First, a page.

Pronunciation(US) IPA: /ˈmɛmˌwɑrz/
- for other uses, see Memoir (disambiguation)
As a literary genre, a memoir (from the French: mémoire from the Latin memoria, meaning "memory"), or a reminiscence, forms a subclass of autobiography – although the terms 'memoir' and 'autobiography' are today almost interchangeable.
Nature of memoirsMemoirs may appear less structured and less encompassing than formal autobiographical works as they are usually about part of a life rather than the chronological telling of a life from childhood to adulthood/old age. Traditionally, memoirs usually dealt with public matters, rather than personal, and many older memoirs contain little or no information about the writer, and are almost entirely concerned with other people. They tended to be written by politicians or people in court society, later joined by military leaders and businessmen, and often dealt exclusively with the writer's careers rather than their private life. Modern expectations have changed this, even for heads of government. Like most autobiographies, memoirs are generally written from the first person point of view.
Gore Vidal, in his own memoir Palimpsest, gave a personal definition: "a memoir is how one remembers one's own life, while an autobiography is history, requiring research, dates, facts double-checked." It is more about what can be gleaned from a section of one's life than about the outcome of the life as a whole.
The author of a memoir may be referred to as a memoirist. Contemporary practices of writing memoirs for recreational, family or therapeutic purposes are sometimes referred to as legacy writing or personal history. These are sometimes written with the help of a professional "personal historian."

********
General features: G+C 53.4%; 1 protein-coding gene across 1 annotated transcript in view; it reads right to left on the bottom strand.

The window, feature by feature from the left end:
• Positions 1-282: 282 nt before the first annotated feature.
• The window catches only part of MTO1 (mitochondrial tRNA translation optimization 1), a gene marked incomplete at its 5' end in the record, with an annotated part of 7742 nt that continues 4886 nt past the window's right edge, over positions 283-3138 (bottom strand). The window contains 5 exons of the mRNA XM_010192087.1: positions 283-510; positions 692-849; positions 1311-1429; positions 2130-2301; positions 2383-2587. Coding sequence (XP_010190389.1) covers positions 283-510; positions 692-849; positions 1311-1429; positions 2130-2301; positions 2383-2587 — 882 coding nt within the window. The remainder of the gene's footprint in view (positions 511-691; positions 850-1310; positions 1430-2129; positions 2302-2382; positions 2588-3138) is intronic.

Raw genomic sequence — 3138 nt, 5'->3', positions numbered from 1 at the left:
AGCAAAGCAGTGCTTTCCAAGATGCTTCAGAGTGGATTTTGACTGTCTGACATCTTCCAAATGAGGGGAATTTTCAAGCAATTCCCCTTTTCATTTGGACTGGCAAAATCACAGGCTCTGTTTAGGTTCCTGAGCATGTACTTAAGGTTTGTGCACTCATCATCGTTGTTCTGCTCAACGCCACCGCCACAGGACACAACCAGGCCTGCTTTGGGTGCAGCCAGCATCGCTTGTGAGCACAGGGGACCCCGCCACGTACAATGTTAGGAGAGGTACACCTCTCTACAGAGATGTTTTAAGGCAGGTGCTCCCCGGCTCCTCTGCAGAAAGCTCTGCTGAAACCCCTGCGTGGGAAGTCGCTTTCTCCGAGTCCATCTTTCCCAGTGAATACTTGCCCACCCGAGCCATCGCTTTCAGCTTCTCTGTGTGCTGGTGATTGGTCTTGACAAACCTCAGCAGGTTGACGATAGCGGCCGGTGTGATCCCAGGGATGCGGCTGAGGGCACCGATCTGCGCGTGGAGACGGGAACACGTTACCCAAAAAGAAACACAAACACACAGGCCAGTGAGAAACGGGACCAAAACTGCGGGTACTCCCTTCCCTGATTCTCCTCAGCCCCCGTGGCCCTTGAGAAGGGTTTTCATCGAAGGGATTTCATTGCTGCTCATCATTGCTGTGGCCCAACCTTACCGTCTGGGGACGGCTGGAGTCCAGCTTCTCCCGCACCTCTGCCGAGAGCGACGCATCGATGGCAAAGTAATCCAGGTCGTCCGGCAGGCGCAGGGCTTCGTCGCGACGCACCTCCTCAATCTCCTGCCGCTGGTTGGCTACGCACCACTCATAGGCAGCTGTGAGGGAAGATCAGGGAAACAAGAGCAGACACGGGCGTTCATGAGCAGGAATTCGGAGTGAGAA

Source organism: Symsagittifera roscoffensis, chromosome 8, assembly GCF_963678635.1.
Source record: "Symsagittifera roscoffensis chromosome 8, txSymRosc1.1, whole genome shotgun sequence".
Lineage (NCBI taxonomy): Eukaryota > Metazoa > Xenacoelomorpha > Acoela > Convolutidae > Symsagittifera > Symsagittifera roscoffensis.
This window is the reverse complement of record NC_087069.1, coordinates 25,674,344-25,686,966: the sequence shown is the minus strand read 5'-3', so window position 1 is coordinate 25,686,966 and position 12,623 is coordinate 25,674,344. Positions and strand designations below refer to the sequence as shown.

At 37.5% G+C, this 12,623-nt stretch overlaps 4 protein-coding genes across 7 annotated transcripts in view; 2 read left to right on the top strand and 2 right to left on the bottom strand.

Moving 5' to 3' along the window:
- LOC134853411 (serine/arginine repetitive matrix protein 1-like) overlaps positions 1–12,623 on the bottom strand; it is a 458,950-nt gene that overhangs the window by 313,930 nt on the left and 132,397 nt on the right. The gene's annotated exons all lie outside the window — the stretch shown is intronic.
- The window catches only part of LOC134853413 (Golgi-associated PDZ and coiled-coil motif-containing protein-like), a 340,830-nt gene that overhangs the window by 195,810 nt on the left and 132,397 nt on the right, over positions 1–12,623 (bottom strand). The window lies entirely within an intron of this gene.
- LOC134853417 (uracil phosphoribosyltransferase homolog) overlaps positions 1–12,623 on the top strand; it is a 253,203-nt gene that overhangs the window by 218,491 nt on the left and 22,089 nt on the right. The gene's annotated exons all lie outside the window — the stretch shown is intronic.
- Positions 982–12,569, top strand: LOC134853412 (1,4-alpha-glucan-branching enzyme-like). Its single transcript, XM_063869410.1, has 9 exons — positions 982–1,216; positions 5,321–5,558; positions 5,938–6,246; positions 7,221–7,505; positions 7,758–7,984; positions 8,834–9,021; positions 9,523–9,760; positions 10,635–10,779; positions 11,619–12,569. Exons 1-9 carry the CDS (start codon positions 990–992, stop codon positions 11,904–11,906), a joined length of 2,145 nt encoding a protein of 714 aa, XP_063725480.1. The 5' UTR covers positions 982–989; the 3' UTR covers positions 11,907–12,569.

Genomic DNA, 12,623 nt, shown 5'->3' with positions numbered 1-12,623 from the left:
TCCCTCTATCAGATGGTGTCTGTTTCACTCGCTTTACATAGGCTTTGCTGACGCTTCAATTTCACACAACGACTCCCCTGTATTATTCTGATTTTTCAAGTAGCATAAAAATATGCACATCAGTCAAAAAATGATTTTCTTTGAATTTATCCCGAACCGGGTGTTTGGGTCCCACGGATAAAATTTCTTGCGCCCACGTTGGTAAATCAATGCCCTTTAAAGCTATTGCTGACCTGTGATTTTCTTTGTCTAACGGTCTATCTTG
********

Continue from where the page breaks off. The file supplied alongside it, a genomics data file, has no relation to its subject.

Types of memoirMemoirs have often been written by politicians or military leaders as a way to record and publish an account of their public exploits. In the eighteenth century, "scandalous memoirs", allegedly factual but largley invented, were written (mostly anonymously) by prostitutes or libertines: these were widely read in France for their vulgar details and gossip. In another vein, the pagan rhetor Libanius framed his life memoir as one of his orations, not the public kind, but the literary kind that would be read aloud in the privacy of one's study. This kind of memoir refers to the idea in ancient Greece and Rome, that memoirs were like "memos," pieces of unfinished and unpublished writing which a writer might use as a memory aid to make a more finished document later on.
Women writers have been prominent amongst those combining the memoir form with historical non-fiction writing. Examples include Helen Epstein's Czech-based Where She Came From: A Daughter's Search for her Mother's History and Jung Chang's Wild Swans. Maxine Hong Kingston's book The Woman Warrior is an example of a memoir that combines factual material with fictional material as it tells the author's story and the story of her family.
Some professional contemporary writers such as David Sedaris and Augusten Burroughs have specialised in writing amusing essays in the form of memoirs. To some extent this is an extension of the tradition of newspaper columnists' regular accounts of their lives. (Cf. the work of James Thurber which often has a strong memoir-like content).
Another category of memoir is the eyewitness account of history by onlookers to major events or particular eras; Slave narratives fall into this category as do those by Primo Levi, Heda Kovaly, and Elie Wiesel.
memoirs in Bulgarian: Мемоари
memoirs in Czech: Paměti
memoirs in German: Memoiren
memoirs in Modern Greek (1453-): Απομνημονεύματα
memoirs in Spanish: Memorias
memoirs in French: Mémoires
memoirs in Hebrew: יומן זיכרונות
memoirs in Polish: Pamiętnik
memoirs in Portuguese: Memórias
memoirs in Swedish: Memoarer
memoirs in Turkish: Anı
memoirs in Chinese: 回忆录
memoirs in Russian: Мемуары
memoirs in Vietnamese: Hồi ký